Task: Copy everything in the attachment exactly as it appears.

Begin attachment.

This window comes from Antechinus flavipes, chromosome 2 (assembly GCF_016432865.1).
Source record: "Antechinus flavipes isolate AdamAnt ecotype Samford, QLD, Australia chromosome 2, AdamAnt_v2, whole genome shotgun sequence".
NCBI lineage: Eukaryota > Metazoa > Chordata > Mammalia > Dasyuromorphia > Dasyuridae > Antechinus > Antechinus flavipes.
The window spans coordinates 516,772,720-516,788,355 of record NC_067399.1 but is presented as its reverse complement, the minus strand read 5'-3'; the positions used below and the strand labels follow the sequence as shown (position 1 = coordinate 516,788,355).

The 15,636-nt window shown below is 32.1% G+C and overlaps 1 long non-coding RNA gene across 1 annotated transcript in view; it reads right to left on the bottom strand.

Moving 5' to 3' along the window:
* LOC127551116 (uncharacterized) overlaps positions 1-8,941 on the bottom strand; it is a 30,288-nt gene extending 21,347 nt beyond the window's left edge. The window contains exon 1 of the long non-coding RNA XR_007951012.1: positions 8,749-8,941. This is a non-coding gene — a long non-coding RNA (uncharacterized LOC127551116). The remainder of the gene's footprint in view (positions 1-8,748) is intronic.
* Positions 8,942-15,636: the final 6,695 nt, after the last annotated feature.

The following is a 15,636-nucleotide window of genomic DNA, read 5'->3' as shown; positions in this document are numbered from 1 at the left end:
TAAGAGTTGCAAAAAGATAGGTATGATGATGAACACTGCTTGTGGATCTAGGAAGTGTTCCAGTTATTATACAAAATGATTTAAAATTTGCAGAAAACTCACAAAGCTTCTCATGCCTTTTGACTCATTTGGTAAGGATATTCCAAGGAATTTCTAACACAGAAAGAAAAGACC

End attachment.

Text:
This window comes from Antechinus flavipes, chromosome 2 (assembly GCF_016432865.1).
Source record: "Antechinus flavipes isolate AdamAnt ecotype Samford, QLD, Australia chromosome 2, AdamAnt_v2, whole genome shotgun sequence".
NCBI lineage: Eukaryota > Metazoa > Chordata > Mammalia > Dasyuromorphia > Dasyuridae > Antechinus > Antechinus flavipes.
The window spans coordinates 516,772,720-516,788,355 of record NC_067399.1 but is presented as its reverse complement, the minus strand read 5'-3'; the positions used below and the strand labels follow the sequence as shown (position 1 = coordinate 516,788,355).

The 15,636-nt window shown below is 32.1% G+C and overlaps 1 long non-coding RNA gene across 1 annotated transcript in view; it reads right to left on the bottom strand.

Moving 5' to 3' along the window:
* LOC127551116 (uncharacterized) overlaps positions 1-8,941 on the bottom strand; it is a 30,288-nt gene extending 21,347 nt beyond the window's left edge. The window contains exon 1 of the long non-coding RNA XR_007951012.1: positions 8,749-8,941. This is a non-coding gene — a long non-coding RNA (uncharacterized LOC127551116). The remainder of the gene's footprint in view (positions 1-8,748) is intronic.
* Positions 8,942-15,636: the final 6,695 nt, after the last annotated feature.

The following is a 15,636-nucleotide window of genomic DNA, read 5'->3' as shown; positions in this document are numbered from 1 at the left end:
TAAGAGTTGCAAAAAGATAGGTATGATGATGAACACTGCTTGTGGATCTAGGAAGTGTTCCAGTTATTATACAAAATGATTTAAAATTTGCAGAAAACTCACAAAGCTTCTCATGCCTTTTGACTCATTTGGTAAGGATATTCCAAGGAATTTCTAACACAGAAAGAAAAGACC